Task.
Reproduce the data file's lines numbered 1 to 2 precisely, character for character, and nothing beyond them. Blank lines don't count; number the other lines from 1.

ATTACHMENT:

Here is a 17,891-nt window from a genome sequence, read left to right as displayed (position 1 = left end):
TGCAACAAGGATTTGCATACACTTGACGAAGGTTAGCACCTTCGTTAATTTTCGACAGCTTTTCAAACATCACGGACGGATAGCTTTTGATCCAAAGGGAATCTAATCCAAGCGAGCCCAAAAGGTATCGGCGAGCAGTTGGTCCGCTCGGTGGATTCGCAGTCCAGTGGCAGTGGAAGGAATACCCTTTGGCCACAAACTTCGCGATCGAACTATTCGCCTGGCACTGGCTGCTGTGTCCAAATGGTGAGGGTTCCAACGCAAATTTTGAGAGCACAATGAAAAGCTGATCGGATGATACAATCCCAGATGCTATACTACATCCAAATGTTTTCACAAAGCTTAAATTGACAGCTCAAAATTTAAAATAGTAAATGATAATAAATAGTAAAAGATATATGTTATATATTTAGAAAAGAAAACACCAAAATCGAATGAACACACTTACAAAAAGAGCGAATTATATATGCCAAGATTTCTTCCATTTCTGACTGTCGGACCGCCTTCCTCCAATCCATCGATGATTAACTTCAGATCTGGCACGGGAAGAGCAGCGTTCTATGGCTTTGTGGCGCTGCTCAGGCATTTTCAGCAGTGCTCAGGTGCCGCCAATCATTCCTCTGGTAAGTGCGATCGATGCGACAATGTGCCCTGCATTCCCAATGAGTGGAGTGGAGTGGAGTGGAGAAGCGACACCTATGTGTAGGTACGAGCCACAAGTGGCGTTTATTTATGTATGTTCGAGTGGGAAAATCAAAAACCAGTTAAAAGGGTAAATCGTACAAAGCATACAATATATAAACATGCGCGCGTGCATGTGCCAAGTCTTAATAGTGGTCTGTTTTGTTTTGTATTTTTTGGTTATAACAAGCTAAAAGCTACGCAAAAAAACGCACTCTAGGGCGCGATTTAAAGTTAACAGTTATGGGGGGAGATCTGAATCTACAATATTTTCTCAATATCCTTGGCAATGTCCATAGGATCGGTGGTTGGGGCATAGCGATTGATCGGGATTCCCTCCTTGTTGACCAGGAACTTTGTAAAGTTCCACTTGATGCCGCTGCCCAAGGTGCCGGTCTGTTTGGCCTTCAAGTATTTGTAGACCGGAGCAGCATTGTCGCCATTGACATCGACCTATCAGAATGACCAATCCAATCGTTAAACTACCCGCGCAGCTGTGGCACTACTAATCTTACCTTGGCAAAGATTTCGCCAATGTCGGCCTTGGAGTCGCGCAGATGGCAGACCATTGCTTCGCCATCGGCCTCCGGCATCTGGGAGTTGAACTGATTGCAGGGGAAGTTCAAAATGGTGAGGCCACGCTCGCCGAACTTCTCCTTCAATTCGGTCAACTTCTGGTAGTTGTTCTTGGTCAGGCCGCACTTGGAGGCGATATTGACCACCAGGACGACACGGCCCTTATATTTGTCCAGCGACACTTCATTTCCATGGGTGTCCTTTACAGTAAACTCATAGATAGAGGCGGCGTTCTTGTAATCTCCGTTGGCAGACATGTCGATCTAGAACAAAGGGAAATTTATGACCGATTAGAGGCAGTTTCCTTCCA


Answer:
Here is a 17,891-nt window from a genome sequence, read left to right as displayed (position 1 = left end):
TGCAACAAGGATTTGCATACACTTGACGAAGGTTAGCACCTTCGTTAATTTTCGACAGCTTTTCAAACATCACGGACGGATAGCTTTTGATCCAAAGGGAATCTAATCCAAGCGAGCCCAAAAGGTATCGGCGAGCAGTTGGTCCGCTCGGTGGATTCGCAGTCCAGTGGCAGTGGAAGGAATACCCTTTGGCCACAAACTTCGCGATCGAACTATTCGCCTGGCACTGGCTGCTGTGTCCAAATGGTGAGGGTTCCAACGCAAATTTTGAGAGCACAATGAAAAGCTGATCGGATGATACAATCCCAGATGCTATACTACATCCAAATGTTTTCACAAAGCTTAAATTGACAGCTCAAAATTTAAAATAGTAAATGATAATAAATAGTAAAAGATATATGTTATATATTTAGAAAAGAAAACACCAAAATCGAATGAACACACTTACAAAAAGAGCGAATTATATATGCCAAGATTTCTTCCATTTCTGACTGTCGGACCGCCTTCCTCCAATCCATCGATGATTAACTTCAGATCTGGCACGGGAAGAGCAGCGTTCTATGGCTTTGTGGCGCTGCTCAGGCATTTTCAGCAGTGCTCAGGTGCCGCCAATCATTCCTCTGGTAAGTGCGATCGATGCGACAATGTGCCCTGCATTCCCAATGAGTGGAGTGGAGTGGAGTGGAGAAGCGACACCTATGTGTAGGTACGAGCCACAAGTGGCGTTTATTTATGTATGTTCGAGTGGGAAAATCAAAAACCAGTTAAAAGGGTAAATCGTACAAAGCATACAATATATAAACATGCGCGCGTGCATGTGCCAAGTCTTAATAGTGGTCTGTTTTGTTTTGTATTTTTTGGTTATAACAAGCTAAAAGCTACGCAAAAAAACGCACTCTAGGGCGCGATTTAAAGTTAACAGTTATGGGGGGAGATCTGAATCTACAATATTTTCTCAATATCCTTGGCAATGTCCATAGGATCGGTGGTTGGGGCATAGCGATTGATCGGGATTCCCTCCTTGTTGACCAGGAACTTTGTAAAGTTCCACTTGATGCCGCTGCCCAAGGTGCCGGTCTGTTTGGCCTTCAAGTATTTGTAGACCGGAGCAGCATTGTCGCCATTGACATCGACCTATCAGAATGACCAATCCAATCGTTAAACTACCCGCGCAGCTGTGGCACTACTAATCTTACCTTGGCAAAGATTTCGCCAATGTCGGCCTTGGAGTCGCGCAGATGGCAGACCATTGCTTCGCCATCGGCCTCCGGCATCTGGGAGTTGAACTGATTGCAGGGGAAGTTCAAAATGGTGAGGCCACGCTCGCCGAACTTCTCCTTCAATTCGGTCAACTTCTGGTAGTTGTTCTTGGTCAGGCCGCACTTGGAGGCGATATTGACCACCAGGACGACACGGCCCTTATATTTGTCCAGCGACACTTCATTTCCATGGGTGTCCTTTACAGTAAACTCATAGATAGAGGCGGCGTTCTTGTAATCTCCGTTGGCAGACATGTCGATCTAGAACAAAGGGAAATTTATGACCGATTAGAGGCAGTTTCCTTCCA